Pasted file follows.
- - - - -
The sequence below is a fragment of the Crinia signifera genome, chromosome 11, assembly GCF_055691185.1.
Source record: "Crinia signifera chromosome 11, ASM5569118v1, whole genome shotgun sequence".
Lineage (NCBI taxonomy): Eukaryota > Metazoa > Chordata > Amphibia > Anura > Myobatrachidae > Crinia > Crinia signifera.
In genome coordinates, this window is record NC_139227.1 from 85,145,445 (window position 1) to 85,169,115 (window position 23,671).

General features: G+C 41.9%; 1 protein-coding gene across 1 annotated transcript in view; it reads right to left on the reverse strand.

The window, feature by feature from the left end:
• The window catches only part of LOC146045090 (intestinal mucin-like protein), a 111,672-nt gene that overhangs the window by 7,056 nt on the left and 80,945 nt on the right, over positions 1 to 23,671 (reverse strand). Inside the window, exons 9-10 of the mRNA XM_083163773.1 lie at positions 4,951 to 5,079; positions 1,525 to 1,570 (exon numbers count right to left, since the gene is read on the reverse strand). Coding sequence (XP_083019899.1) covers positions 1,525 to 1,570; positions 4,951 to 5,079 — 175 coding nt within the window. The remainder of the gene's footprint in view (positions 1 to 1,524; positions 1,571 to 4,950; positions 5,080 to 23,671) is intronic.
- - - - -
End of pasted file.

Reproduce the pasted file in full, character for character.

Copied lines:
The sequence below is a fragment of the Crinia signifera genome, chromosome 11, assembly GCF_055691185.1.
Source record: "Crinia signifera chromosome 11, ASM5569118v1, whole genome shotgun sequence".
Lineage (NCBI taxonomy): Eukaryota > Metazoa > Chordata > Amphibia > Anura > Myobatrachidae > Crinia > Crinia signifera.
In genome coordinates, this window is record NC_139227.1 from 85,145,445 (window position 1) to 85,169,115 (window position 23,671).

General features: G+C 41.9%; 1 protein-coding gene across 1 annotated transcript in view; it reads right to left on the reverse strand.

The window, feature by feature from the left end:
• The window catches only part of LOC146045090 (intestinal mucin-like protein), a 111,672-nt gene that overhangs the window by 7,056 nt on the left and 80,945 nt on the right, over positions 1 to 23,671 (reverse strand). Inside the window, exons 9-10 of the mRNA XM_083163773.1 lie at positions 4,951 to 5,079; positions 1,525 to 1,570 (exon numbers count right to left, since the gene is read on the reverse strand). Coding sequence (XP_083019899.1) covers positions 1,525 to 1,570; positions 4,951 to 5,079 — 175 coding nt within the window. The remainder of the gene's footprint in view (positions 1 to 1,524; positions 1,571 to 4,950; positions 5,080 to 23,671) is intronic.